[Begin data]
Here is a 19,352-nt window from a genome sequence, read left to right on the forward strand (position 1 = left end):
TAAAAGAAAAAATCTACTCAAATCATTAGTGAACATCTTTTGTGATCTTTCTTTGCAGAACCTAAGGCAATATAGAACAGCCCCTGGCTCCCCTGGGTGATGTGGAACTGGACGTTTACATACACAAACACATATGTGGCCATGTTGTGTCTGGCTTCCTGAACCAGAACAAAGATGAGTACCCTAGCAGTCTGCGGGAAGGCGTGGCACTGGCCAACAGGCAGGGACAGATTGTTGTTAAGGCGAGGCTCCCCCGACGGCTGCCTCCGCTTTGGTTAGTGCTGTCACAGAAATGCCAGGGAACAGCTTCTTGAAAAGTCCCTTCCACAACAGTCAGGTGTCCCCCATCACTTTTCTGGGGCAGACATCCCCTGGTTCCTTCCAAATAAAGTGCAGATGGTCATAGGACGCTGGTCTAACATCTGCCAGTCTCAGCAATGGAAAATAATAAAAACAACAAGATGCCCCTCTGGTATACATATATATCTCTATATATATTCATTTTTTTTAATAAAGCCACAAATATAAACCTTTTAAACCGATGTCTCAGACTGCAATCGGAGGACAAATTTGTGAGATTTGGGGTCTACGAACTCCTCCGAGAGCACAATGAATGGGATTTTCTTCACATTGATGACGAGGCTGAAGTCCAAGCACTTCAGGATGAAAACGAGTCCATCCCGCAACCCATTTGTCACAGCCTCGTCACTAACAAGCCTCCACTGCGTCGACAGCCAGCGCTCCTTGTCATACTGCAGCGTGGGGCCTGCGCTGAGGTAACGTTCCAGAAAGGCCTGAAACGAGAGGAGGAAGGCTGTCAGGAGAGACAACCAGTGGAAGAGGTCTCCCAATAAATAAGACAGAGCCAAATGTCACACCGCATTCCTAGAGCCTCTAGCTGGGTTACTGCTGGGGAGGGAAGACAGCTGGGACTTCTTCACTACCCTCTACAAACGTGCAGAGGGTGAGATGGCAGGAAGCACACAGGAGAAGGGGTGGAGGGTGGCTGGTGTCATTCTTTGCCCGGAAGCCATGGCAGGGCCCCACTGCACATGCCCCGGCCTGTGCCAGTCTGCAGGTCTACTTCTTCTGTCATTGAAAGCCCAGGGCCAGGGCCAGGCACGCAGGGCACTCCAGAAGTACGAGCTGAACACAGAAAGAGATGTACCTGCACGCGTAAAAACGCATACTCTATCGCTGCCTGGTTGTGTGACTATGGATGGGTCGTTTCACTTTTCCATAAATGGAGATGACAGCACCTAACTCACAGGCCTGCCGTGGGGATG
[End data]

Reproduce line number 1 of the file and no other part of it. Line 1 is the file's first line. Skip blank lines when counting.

Here is a 19,352-nt window from a genome sequence, read left to right on the forward strand (position 1 = left end):